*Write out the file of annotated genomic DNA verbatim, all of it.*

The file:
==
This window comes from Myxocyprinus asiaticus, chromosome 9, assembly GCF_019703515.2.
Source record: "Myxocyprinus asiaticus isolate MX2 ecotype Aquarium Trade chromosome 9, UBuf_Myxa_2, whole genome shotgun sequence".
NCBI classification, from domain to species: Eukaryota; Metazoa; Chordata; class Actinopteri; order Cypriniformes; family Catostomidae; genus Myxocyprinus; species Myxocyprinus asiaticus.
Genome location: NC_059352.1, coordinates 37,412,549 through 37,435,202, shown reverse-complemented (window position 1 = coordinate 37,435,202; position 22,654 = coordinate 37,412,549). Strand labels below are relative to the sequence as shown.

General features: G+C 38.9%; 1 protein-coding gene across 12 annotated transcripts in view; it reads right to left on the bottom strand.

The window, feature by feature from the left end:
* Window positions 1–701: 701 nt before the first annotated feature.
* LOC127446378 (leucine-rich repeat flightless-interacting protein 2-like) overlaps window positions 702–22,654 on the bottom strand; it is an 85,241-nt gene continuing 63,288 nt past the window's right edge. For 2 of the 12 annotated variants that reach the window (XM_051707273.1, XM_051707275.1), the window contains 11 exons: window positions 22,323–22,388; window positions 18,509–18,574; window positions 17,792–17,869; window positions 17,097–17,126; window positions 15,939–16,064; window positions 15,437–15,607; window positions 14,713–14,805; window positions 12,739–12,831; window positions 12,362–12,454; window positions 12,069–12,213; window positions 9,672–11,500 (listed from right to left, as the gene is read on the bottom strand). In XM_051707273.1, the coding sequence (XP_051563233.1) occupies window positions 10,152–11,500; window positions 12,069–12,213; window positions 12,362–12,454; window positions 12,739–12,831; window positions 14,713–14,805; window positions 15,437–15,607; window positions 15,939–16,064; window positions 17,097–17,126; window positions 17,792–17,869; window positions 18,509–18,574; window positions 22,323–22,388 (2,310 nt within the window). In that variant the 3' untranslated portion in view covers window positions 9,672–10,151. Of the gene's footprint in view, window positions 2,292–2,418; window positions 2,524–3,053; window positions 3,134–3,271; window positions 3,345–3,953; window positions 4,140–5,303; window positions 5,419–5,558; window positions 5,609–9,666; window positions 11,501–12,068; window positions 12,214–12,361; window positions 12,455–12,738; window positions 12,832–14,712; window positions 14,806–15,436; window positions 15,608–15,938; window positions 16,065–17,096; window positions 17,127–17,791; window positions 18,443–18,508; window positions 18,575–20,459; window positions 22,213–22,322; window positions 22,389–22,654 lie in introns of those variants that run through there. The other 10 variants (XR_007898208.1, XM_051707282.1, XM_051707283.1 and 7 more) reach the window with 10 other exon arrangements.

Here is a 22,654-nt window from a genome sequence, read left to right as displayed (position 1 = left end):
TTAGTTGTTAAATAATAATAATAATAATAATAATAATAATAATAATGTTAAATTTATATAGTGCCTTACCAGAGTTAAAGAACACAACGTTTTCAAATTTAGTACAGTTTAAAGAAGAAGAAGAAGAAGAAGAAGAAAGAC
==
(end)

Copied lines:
This window comes from Myxocyprinus asiaticus, chromosome 9, assembly GCF_019703515.2.
Source record: "Myxocyprinus asiaticus isolate MX2 ecotype Aquarium Trade chromosome 9, UBuf_Myxa_2, whole genome shotgun sequence".
NCBI classification, from domain to species: Eukaryota; Metazoa; Chordata; class Actinopteri; order Cypriniformes; family Catostomidae; genus Myxocyprinus; species Myxocyprinus asiaticus.
Genome location: NC_059352.1, coordinates 37,412,549 through 37,435,202, shown reverse-complemented (window position 1 = coordinate 37,435,202; position 22,654 = coordinate 37,412,549). Strand labels below are relative to the sequence as shown.

General features: G+C 38.9%; 1 protein-coding gene across 12 annotated transcripts in view; it reads right to left on the bottom strand.

The window, feature by feature from the left end:
* Window positions 1–701: 701 nt before the first annotated feature.
* LOC127446378 (leucine-rich repeat flightless-interacting protein 2-like) overlaps window positions 702–22,654 on the bottom strand; it is an 85,241-nt gene continuing 63,288 nt past the window's right edge. For 2 of the 12 annotated variants that reach the window (XM_051707273.1, XM_051707275.1), the window contains 11 exons: window positions 22,323–22,388; window positions 18,509–18,574; window positions 17,792–17,869; window positions 17,097–17,126; window positions 15,939–16,064; window positions 15,437–15,607; window positions 14,713–14,805; window positions 12,739–12,831; window positions 12,362–12,454; window positions 12,069–12,213; window positions 9,672–11,500 (listed from right to left, as the gene is read on the bottom strand). In XM_051707273.1, the coding sequence (XP_051563233.1) occupies window positions 10,152–11,500; window positions 12,069–12,213; window positions 12,362–12,454; window positions 12,739–12,831; window positions 14,713–14,805; window positions 15,437–15,607; window positions 15,939–16,064; window positions 17,097–17,126; window positions 17,792–17,869; window positions 18,509–18,574; window positions 22,323–22,388 (2,310 nt within the window). In that variant the 3' untranslated portion in view covers window positions 9,672–10,151. Of the gene's footprint in view, window positions 2,292–2,418; window positions 2,524–3,053; window positions 3,134–3,271; window positions 3,345–3,953; window positions 4,140–5,303; window positions 5,419–5,558; window positions 5,609–9,666; window positions 11,501–12,068; window positions 12,214–12,361; window positions 12,455–12,738; window positions 12,832–14,712; window positions 14,806–15,436; window positions 15,608–15,938; window positions 16,065–17,096; window positions 17,127–17,791; window positions 18,443–18,508; window positions 18,575–20,459; window positions 22,213–22,322; window positions 22,389–22,654 lie in introns of those variants that run through there. The other 10 variants (XR_007898208.1, XM_051707282.1, XM_051707283.1 and 7 more) reach the window with 10 other exon arrangements.

Here is a 22,654-nt window from a genome sequence, read left to right as displayed (position 1 = left end):
TTAGTTGTTAAATAATAATAATAATAATAATAATAATAATAATAATGTTAAATTTATATAGTGCCTTACCAGAGTTAAAGAACACAACGTTTTCAAATTTAGTACAGTTTAAAGAAGAAGAAGAAGAAGAAGAAGAAAGAC